A Somewhat Complex Question
Styles and trends are funky, moving targets which tend to be cyclical in nature. You may think tie-dyed shirts are “new”. They kind of are, but really they’re a representation of that which comes around subsequent to monochromatic professional styling. In England you had the renaissance, the reformation, and a time period explored in a film called “Restoration”.
This film took place in the 1600s (or the 17th century, as history books label it). In the 1500s, Shakespeare held sway. By the end of the 1600s, the King James Bible was translated, and soon Oliver Cromwell fought against debauchery in a way leading to the reformation. In backlash to the reformation, England under Charles II was exceptionally debauched.
In Shakespeare’s time, under queen Victoria, things were a bit more flamboyant in England. Cromwell, segueing from King James’ attempt to bring scripture to England, brought more structured civility back, and the flamboyant styles of the 1500s were out. But then under Charles II, in came the debauchery again, and everybody dressed in multicolored styles.
You see the cycle? From flamboyance to cloistered monochromatic schemes, back to flamboyance. This is the cycle and pattern of history. That which was once in style goes away, then comes back. And some things are almost timeless in that they retain style. Castle kitchen design today is similar to that of the past. White kitchens are also essentially “evergreen”.
What Is “Evergreen”?
An evergreen tree retains its color even during the coldest winter. Its pine needles are not shed as the seasons change. This reality has resulted in the term “evergreen” being used to describe a variety of content, decoration, and entertainment styles. For example, Ray Romano has “evergreen” jokes as they deal with timeless themes like family.
Evergreen literature is that of Shakespeare. Though we can hardly speak the same kind of English in the 21st century, we understand the timeless themes of the great bard’s work. Similar to comedy and literature, and even timeless music, there are decorative trends which will always be “in season”, as it were, regardless of trends.
Think about it: when you consider the 70s, what comes to mind? Pea-green hues and neon orange shag carpet. Those things did not stand the test of time. But if you walk into a log cabin, regardless of its era, what do you expect? Decor which matches the architecture. It would be crazy to walk into a log cabin and see a stainless steel, “hot pink” kitchen.
Part of what makes a kitchen done in pristine white colors timeless or rooted in the time it was built will be the surrounding architecture of your home. Some homes can “sustain” multiple styles, others will only work with consistent interior design which matches the overarching aesthetic of the property.
The Value Of A White Kitchen
Because the color white is much like a blank canvas, it’s relatively easy to “match” white kitchens to fit preferences of homeowners and the idiosyncrasies of the premises. A white kitchen has a quality rather like that of a mirror. As a blank canvas, it can be filled with whatever seasonal or personal décor you like.
If you’ve got a kitchen of about any color, adding white kitchen cabinets likely won’t prove to be any sort of clashing contrast. The pea-green seventies house would look fine with white cabinets near the roof. The same is true of the hot pink kitchen referenced earlier. White kitchen cabinets would even match a cabin, provided they’re made of a woody substance.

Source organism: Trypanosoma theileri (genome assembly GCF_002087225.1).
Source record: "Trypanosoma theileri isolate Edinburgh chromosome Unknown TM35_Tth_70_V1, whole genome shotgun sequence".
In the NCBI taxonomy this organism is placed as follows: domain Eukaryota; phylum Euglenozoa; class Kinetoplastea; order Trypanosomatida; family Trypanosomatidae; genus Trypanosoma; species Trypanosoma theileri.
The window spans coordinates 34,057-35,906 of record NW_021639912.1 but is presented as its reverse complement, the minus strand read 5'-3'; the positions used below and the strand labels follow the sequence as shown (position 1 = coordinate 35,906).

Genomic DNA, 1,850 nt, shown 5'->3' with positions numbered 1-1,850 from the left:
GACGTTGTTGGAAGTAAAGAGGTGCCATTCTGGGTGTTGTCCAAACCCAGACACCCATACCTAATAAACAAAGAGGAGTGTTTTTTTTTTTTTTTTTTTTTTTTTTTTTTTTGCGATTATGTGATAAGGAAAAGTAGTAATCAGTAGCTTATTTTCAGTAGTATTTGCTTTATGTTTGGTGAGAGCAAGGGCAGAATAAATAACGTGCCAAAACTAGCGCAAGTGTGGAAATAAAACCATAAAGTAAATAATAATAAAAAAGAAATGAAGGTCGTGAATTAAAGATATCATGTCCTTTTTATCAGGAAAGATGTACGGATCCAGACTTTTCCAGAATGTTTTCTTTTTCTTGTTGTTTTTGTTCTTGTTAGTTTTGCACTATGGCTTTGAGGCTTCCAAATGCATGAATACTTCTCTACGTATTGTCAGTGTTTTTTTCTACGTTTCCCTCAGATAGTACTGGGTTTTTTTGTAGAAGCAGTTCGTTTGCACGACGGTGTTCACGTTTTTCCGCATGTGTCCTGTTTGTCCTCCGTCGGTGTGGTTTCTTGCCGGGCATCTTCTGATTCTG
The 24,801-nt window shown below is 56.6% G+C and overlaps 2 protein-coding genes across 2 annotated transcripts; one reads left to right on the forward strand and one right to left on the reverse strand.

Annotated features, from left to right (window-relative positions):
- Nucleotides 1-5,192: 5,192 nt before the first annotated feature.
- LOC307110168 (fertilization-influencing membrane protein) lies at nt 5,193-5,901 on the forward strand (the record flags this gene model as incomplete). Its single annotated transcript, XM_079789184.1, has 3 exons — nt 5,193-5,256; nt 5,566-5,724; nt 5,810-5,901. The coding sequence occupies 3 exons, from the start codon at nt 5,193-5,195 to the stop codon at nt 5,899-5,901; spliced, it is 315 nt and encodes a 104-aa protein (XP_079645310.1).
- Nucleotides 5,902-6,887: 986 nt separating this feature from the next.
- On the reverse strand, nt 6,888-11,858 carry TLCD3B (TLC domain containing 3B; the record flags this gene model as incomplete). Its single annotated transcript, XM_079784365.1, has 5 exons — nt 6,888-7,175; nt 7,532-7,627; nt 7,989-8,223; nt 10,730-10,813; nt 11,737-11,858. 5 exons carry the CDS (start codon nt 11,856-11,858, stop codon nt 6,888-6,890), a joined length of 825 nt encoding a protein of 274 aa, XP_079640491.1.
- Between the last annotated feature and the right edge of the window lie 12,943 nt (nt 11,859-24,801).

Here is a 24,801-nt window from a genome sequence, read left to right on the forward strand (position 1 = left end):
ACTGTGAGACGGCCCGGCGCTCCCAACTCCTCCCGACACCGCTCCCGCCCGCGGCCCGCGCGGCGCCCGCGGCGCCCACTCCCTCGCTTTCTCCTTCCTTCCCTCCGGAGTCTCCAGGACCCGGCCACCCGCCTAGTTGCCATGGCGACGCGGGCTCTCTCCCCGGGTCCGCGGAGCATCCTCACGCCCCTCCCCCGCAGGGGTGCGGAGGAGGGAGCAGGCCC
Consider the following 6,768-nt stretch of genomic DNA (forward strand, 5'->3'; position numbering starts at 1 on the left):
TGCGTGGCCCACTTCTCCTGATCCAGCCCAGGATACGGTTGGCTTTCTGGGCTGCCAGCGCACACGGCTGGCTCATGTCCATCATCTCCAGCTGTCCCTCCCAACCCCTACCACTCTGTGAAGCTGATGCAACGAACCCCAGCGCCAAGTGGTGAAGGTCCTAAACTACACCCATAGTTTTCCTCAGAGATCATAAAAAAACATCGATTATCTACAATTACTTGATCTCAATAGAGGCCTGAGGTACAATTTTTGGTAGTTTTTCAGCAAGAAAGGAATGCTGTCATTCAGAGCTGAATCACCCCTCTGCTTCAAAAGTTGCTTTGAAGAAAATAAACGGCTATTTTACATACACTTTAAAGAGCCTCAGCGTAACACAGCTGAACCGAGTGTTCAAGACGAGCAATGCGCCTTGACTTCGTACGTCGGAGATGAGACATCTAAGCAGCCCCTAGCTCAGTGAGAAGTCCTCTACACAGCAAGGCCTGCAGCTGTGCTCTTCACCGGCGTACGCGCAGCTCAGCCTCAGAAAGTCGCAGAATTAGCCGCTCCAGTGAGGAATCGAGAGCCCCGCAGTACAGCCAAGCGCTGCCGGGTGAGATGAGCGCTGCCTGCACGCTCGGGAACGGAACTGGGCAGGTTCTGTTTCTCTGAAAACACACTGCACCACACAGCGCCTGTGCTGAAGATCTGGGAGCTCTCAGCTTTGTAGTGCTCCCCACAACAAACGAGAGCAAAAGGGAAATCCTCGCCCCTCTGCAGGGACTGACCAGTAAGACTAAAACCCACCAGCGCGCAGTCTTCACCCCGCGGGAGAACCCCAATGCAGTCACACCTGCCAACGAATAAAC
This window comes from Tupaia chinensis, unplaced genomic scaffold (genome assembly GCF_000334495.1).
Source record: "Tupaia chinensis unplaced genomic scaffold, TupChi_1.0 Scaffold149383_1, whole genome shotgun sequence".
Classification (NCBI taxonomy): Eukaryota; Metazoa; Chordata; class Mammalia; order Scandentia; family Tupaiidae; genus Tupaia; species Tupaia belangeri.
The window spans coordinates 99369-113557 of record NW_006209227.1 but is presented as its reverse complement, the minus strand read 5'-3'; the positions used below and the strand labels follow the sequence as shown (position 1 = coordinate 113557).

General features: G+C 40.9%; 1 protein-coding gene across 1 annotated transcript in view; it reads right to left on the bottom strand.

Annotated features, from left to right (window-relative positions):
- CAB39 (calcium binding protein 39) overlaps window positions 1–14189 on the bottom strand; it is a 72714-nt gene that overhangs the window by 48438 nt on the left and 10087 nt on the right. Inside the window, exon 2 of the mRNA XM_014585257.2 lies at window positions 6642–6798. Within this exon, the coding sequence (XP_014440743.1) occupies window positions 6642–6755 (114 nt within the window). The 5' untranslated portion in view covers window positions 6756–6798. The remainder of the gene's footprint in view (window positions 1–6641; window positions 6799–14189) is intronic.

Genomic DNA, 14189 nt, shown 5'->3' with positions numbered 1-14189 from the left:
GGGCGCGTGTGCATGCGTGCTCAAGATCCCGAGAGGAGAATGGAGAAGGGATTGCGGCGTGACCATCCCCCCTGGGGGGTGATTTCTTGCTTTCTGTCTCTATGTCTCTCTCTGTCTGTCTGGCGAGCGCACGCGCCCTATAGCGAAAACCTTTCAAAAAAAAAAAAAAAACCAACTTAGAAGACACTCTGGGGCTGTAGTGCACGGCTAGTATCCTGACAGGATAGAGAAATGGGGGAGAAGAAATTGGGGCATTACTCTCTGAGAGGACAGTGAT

So in short, white kitchen design tends to transcend generational trends owing to said design’s chameleon-like applicability. You can do anything with a white kitchen, and it will probably match the rest of the house. The same isn’t true of a stainless steel design scheme, or one that uses dark black colors—though black is more universal than many other designs.
If you compare white kitchen design to something that incorporates multiple color schemes, the one without color is going to be ultimately more “translatable”, if you will.
Exploring Multiple Options
What could be worth doing is using things like this app to reimagine your kitchen. If you’re looking at a new house, a white kitchen is a template you can switch up to match your preferences. If you’re not looking at a new house, but your existing kitchen, you can explore what it would look like in just about any imaginable color.
Also, it can be worthwhile to get advice from local realtors or appraisers concerning your particular home, and how best to make it desirable.
While styles may lean on new trends for kitchen design, like shag carpet and pea-green paint, many of those trends or “fads” in real estate will only last a few years before disappearing. So it’s better to find more long-term options.
Determining If A White Kitchen Is Right For You
You might want to look at a few different options and explore décor of eras which are no more. For property value, always lean toward “evergreen” design, as this will make it easier for buyers to imagine their own ideas for décor. White kitchen design is one of the most useful in this regard. It’s always “in season”, and matches just about any architecture scheme.
However, it all depends on the preferences of the property owner. Maybe you want something that’s obsidian black and sucks all light in. Maybe you want some stainless steel futuristic kitchen, or a rustic wooden design that incorporates deep mahogany hues. It all depends on your preferences. However, white kitchen design is usually of an evergreen quality.